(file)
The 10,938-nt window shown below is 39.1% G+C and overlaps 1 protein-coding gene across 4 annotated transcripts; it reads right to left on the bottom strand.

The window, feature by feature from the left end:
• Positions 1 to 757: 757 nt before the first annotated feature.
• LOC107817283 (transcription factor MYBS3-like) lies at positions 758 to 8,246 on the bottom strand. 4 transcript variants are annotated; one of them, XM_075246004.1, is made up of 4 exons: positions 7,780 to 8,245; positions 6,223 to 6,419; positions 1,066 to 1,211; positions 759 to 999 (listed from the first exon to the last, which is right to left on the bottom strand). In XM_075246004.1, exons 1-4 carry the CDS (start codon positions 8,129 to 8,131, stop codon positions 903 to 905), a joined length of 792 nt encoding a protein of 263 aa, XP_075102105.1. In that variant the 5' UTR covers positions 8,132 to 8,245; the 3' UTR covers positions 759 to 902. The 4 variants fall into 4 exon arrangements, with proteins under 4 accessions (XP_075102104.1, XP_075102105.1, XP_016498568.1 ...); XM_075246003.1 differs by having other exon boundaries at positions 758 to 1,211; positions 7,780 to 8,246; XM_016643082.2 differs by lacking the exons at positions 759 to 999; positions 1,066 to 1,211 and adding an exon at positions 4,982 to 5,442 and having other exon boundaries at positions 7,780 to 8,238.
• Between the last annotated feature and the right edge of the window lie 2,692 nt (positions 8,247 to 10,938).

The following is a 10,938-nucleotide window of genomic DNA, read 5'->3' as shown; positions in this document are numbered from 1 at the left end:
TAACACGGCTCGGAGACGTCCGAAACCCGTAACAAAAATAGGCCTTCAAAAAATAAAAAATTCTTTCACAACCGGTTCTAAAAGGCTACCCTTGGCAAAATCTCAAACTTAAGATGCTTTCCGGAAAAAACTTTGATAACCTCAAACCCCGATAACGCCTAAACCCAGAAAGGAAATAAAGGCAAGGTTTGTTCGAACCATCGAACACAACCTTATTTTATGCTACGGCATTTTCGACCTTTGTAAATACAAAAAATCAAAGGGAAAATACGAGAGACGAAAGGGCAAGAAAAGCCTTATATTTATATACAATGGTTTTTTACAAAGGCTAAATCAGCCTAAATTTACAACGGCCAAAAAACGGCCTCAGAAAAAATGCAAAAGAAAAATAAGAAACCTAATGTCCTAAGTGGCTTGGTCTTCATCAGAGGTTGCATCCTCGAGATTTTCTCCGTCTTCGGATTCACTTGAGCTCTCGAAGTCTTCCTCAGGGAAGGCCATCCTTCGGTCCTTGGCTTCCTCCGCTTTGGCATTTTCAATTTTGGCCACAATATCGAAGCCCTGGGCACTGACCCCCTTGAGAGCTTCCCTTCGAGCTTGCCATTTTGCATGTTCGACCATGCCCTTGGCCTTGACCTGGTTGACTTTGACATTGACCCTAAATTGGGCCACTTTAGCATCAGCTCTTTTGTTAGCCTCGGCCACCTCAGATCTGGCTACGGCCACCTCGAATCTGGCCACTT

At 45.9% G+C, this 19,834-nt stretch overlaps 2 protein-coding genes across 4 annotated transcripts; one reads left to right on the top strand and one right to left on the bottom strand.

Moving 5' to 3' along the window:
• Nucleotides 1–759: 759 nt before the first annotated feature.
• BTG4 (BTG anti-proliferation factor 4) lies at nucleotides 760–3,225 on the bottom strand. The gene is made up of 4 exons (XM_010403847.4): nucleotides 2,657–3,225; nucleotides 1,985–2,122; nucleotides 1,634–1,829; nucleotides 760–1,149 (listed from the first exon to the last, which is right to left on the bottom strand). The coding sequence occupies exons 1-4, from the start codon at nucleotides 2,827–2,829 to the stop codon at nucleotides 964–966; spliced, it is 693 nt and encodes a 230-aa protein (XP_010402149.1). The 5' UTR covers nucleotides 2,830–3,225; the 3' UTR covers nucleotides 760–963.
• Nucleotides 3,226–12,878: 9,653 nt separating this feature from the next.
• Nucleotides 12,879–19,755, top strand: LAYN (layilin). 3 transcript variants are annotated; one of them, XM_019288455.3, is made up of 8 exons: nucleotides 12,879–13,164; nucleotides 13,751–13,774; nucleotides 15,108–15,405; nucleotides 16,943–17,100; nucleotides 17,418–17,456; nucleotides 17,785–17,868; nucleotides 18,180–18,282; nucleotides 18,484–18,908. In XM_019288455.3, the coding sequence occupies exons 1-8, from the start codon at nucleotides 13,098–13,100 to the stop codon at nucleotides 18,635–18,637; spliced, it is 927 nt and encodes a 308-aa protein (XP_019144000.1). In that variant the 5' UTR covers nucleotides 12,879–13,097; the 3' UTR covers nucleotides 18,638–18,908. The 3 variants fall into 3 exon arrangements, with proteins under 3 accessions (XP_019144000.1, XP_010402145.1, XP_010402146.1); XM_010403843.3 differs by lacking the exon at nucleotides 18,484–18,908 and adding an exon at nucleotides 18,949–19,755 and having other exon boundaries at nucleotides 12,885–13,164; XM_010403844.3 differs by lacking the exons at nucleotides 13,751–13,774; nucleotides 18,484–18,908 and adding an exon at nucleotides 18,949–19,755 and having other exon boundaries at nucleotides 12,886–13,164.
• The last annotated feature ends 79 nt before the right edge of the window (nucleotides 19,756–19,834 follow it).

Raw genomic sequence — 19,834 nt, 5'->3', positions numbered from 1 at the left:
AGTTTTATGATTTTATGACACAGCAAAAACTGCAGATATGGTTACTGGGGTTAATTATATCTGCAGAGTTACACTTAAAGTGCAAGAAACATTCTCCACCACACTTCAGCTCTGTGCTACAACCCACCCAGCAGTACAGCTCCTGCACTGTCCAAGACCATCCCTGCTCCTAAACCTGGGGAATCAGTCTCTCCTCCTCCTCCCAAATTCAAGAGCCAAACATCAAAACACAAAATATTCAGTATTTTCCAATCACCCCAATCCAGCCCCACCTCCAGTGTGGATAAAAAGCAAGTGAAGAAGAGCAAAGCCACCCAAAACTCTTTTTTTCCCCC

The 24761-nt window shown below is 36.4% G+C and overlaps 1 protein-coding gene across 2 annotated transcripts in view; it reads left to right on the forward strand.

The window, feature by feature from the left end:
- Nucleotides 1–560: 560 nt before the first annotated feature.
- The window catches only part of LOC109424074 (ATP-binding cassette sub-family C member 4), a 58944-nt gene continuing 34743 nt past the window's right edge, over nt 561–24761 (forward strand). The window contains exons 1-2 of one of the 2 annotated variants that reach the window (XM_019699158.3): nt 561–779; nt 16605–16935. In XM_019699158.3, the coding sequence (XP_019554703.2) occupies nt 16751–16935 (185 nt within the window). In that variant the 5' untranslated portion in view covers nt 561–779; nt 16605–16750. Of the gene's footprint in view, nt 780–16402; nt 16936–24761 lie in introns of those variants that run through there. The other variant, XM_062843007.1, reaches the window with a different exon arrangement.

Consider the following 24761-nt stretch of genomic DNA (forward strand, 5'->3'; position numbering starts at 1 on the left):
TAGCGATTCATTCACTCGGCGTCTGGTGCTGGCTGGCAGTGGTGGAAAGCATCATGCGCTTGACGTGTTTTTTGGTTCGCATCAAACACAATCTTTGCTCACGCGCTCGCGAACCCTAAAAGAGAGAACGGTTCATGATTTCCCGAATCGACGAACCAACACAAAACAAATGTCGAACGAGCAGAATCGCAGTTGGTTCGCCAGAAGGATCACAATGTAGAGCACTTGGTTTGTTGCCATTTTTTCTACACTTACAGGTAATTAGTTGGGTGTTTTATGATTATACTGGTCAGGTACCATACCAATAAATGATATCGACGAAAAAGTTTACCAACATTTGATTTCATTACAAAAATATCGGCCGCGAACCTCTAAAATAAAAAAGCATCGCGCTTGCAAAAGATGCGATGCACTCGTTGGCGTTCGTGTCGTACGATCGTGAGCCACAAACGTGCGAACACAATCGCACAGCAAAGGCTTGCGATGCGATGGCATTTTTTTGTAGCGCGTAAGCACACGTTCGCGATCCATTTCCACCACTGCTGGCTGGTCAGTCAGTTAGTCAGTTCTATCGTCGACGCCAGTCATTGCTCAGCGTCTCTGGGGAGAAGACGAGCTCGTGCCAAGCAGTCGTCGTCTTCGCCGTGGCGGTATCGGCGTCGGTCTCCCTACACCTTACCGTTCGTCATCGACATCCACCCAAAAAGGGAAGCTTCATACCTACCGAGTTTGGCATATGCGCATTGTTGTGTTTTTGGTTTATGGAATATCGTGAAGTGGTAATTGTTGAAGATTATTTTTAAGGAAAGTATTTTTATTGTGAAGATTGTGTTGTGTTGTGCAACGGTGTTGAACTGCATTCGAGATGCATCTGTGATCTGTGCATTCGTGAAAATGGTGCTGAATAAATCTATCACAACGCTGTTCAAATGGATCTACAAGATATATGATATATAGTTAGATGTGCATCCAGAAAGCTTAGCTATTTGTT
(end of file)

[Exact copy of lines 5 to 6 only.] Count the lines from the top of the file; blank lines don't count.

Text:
• Between the last annotated feature and the right edge of the window lie 2,692 nt (positions 8,247 to 10,938).

The following is a 10,938-nucleotide window of genomic DNA, read 5'->3' as shown; positions in this document are numbered from 1 at the left end: